Sous vide cooking has become an increasingly popular technique for cooking meat to perfect doneness and tenderness. The process of vacuum sealing meat and cooking it in a precisely temperature-controlled water bath allows you to achieve edge-to-edge even cooking and excellent moisture retention.
Salting meat before sous vide is a key step that can greatly enhance the flavor and texture of the final dish. Understanding the science behind pre-salting and how to do it properly will help you get the most out of sous vide cooking.
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The Science Behind Salting Meat Before Sous Vide
Salt interacts with meat on a molecular level, dissolving some of the muscle fibers and proteins. This allows the salt to penetrate deeply into the meat rather than just seasoning the exterior.
When meat is pre-salted and then vacuum sealed, the salt penetrates the meat while it is sealed in the bag. The salt helps to dissolve some of the proteins, allowing them to cross-link and retain moisture better during cooking.
Pre-salting also seasons the meat all the way through, not just the outer surface. Salty flavors will spread evenly throughout each bite when you pre-salt before sous vide.
Pros and Cons of Salting Meat Before Sous Vide
Salting meat before you start sous vide cooking has a number of advantages:
- Deeply seasons the meat throughout
- Dissolves muscle fibers for more tender meat
- Allows proteins to retain more moisture
- Gives meat a juicier texture
- Provides well-balanced salty flavor in each bite
However, there are a couple potential downsides to keep in mind:
- Can draw out too much moisture if over-salted
- May need to adjust seasoning after cooking if under-salted
As long as you use the proper amount of salt, the pros generally outweigh the cons when pre-salting meat for sous vide.
How to Properly Salt Meat for Sous Vide Cooking
When pre-salting meat for sous vide, there are a few guidelines to follow:
- Use kosher or sea salt – about 1/2 to 1 teaspoon per pound of meat.
- Evenly sprinkle salt all over the meat before sealing.
- Allow salted meat to rest sealed in fridge for at least an hour, up to overnight.
- Rinse off excess salt and pat dry before cooking if curing over 8 hours.
- Add any other seasonings like herbs and pepper before sealing.
- Cook using your desired time and temp based on thickness.
- Check for seasoning and add more salt/pepper as needed after cooking.
The exact amount of salt can vary based on personal taste and the particular cut of meat. Beef or lamb generally needs more salt than pork or chicken.
Does the Type of Salt Matter in Sous Vide Cooking?
You can use regular table salt when salting meat for sous vide, but kosher salt or sea salt are better options. The coarser grains of kosher/sea salt dissolve slower, allowing the salt to penetrate the meat more thoroughly before the meat cooks.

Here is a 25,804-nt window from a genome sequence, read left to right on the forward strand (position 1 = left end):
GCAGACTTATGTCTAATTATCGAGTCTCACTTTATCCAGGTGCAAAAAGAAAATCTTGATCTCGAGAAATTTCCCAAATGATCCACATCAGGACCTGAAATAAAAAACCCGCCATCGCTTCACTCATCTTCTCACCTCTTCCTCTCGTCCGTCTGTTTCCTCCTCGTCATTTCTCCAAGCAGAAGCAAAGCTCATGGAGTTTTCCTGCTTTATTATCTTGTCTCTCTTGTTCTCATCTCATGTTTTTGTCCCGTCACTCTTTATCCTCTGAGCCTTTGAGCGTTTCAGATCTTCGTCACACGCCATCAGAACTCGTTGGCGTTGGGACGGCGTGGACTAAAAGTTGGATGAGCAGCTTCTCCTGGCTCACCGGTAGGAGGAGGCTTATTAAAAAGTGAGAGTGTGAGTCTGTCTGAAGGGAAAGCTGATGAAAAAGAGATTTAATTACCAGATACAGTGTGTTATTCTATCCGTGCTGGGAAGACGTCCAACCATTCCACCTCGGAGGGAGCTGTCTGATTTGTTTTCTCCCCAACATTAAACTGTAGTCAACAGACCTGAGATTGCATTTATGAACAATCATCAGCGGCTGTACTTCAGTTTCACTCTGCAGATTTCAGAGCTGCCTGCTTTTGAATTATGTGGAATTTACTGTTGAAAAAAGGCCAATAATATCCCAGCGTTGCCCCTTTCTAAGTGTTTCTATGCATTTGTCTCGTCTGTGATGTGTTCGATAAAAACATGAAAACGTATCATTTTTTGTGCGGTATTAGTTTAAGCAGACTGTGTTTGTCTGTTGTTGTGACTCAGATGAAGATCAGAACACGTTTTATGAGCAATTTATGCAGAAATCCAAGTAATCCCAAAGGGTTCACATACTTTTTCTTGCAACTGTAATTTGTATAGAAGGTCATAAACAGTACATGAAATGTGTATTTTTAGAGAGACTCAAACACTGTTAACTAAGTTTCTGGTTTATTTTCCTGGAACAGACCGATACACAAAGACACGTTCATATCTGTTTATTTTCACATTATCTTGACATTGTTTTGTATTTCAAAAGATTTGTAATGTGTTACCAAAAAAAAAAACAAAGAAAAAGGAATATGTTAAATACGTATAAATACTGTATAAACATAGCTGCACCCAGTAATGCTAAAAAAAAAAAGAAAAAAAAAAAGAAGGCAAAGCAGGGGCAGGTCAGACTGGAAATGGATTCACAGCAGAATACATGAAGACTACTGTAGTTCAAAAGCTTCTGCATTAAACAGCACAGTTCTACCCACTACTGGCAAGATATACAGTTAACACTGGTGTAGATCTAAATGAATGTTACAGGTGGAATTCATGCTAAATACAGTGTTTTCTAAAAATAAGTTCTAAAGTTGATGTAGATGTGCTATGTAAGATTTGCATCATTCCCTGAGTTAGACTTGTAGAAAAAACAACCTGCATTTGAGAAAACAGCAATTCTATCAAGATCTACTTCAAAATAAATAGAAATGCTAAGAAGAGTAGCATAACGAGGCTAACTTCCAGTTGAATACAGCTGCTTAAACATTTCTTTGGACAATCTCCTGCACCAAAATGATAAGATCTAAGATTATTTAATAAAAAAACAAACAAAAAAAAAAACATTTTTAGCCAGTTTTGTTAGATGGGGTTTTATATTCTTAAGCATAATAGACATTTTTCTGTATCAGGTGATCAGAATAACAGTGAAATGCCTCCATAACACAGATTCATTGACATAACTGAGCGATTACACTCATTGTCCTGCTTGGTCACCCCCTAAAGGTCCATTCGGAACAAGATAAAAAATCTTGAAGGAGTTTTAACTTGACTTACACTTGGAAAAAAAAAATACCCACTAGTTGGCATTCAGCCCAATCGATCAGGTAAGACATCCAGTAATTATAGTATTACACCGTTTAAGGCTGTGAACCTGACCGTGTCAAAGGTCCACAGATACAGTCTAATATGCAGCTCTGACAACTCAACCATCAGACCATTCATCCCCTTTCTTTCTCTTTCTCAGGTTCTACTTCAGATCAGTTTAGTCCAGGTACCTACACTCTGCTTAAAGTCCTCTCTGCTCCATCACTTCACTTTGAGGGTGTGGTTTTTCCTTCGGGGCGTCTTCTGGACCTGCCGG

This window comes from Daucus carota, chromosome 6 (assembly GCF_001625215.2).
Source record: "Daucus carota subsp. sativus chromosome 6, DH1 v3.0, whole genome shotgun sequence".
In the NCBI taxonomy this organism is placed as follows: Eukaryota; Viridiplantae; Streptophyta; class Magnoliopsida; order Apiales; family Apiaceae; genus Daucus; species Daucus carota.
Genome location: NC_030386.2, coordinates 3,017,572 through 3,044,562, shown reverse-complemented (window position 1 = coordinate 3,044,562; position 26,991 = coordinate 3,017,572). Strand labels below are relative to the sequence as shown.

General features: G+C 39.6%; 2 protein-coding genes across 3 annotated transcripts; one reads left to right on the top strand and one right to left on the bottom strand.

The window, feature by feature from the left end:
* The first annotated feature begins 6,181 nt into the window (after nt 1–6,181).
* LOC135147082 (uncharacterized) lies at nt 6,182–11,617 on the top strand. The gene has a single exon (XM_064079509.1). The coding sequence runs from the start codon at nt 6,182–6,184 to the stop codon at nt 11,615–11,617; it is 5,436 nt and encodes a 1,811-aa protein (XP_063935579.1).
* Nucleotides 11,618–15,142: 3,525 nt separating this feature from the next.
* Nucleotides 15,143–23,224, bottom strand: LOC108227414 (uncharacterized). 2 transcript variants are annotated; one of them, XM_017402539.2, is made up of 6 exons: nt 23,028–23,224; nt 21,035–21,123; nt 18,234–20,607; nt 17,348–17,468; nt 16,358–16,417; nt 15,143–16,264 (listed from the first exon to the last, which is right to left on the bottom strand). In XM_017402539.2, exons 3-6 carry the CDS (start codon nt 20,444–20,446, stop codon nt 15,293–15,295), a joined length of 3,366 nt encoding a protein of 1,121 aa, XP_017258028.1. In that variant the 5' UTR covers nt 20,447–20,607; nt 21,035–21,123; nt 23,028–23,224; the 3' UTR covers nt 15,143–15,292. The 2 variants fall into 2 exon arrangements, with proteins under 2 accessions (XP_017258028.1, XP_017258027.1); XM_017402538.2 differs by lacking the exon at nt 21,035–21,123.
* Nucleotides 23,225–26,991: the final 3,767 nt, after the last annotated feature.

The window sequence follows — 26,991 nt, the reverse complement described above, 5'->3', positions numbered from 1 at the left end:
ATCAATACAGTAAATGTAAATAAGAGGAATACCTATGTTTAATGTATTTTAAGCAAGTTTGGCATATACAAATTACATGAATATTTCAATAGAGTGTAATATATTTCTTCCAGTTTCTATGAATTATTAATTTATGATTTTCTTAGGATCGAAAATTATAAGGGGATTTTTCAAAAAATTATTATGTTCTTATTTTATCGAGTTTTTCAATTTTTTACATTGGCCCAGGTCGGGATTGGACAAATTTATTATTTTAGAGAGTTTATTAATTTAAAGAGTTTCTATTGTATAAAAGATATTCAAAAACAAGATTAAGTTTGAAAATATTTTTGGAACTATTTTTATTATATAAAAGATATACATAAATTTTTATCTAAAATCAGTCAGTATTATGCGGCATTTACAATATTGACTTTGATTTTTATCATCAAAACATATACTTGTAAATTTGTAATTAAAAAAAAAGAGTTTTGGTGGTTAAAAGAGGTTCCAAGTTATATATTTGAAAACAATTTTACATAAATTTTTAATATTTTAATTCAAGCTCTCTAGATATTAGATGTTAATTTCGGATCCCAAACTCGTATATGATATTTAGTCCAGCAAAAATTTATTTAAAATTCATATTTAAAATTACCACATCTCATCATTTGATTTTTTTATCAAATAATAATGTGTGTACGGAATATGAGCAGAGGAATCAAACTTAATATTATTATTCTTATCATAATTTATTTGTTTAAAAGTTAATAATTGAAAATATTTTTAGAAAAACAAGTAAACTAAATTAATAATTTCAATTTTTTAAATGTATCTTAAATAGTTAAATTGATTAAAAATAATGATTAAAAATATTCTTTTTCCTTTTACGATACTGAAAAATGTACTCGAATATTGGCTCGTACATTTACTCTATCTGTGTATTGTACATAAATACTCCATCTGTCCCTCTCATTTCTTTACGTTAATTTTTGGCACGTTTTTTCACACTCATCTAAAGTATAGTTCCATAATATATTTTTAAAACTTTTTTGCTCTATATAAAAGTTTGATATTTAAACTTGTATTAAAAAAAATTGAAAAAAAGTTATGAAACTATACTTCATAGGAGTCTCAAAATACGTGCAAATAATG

Table salt often uses anti-caking agents that can cause a “soapy” flavor. The purity and flavor of kosher or sea salt gives the best results. However, if table salt is all you have, it will still work.
Sea salt will provide a touch of mineral flavor, while kosher salt has a clean salinity that lets the meat shine. Either enhances the flavor of meat without overpowering it.
When Should You Not Salt Meat Before Sous Vide?
While pre-salting does wonders for most meats, there are a couple cases where you may want to refrain:
- Very delicate or lean cuts like filet mignon. Salting too early can start to cure the meat.
- Thin cuts or fish filets under 1-inch thick. These cook so quickly the salt doesn’t have time to penetrate.
- Meat that will cook a very short time. The salt doesn’t have time to blend flavors.
For these situations, you can add a light sprinkling of salt just before sealing the meat or fish. The brief contact time will provide enough seasoning.
What Other Seasonings Can Be Used in Sous Vide Cooking?
Salt is essential for flavoring meat, but other seasonings can also be added before or after sous vide cooking:
- Fresh or dried herbs and spices – thyme, rosemary, garlic, etc.
- Whole peppercorns and pepper flakes for punchy heat.
- Umami flavors like soy sauce, Worcestershire, or miso paste.
- Marinades and rubs with acidic ingredients to tenderize.
- Finishing oils and butters provide richness after cooking.
Layer flavors by seasoning at various stages – before sealing, in the bag, and after cooking. Allowing seasonings to cook with the meat infuses more flavor.
Perfecting Your Sous Vide Technique
Mastering the simple step of pre-salting your meat is one of the keys to perfecting your overall sous vide cooking technique. Combine it with the right timing, temperature, and seasoning for phenomenal results.
Remember, sous vide enables edge-to-edge even cooking from the inside-out. Salting before sealing ensures deep flavor in every bite. As you dial in the amount of salt you prefer, you’ll be enjoying juicy, well-seasoned meat and elevating your sous vide game.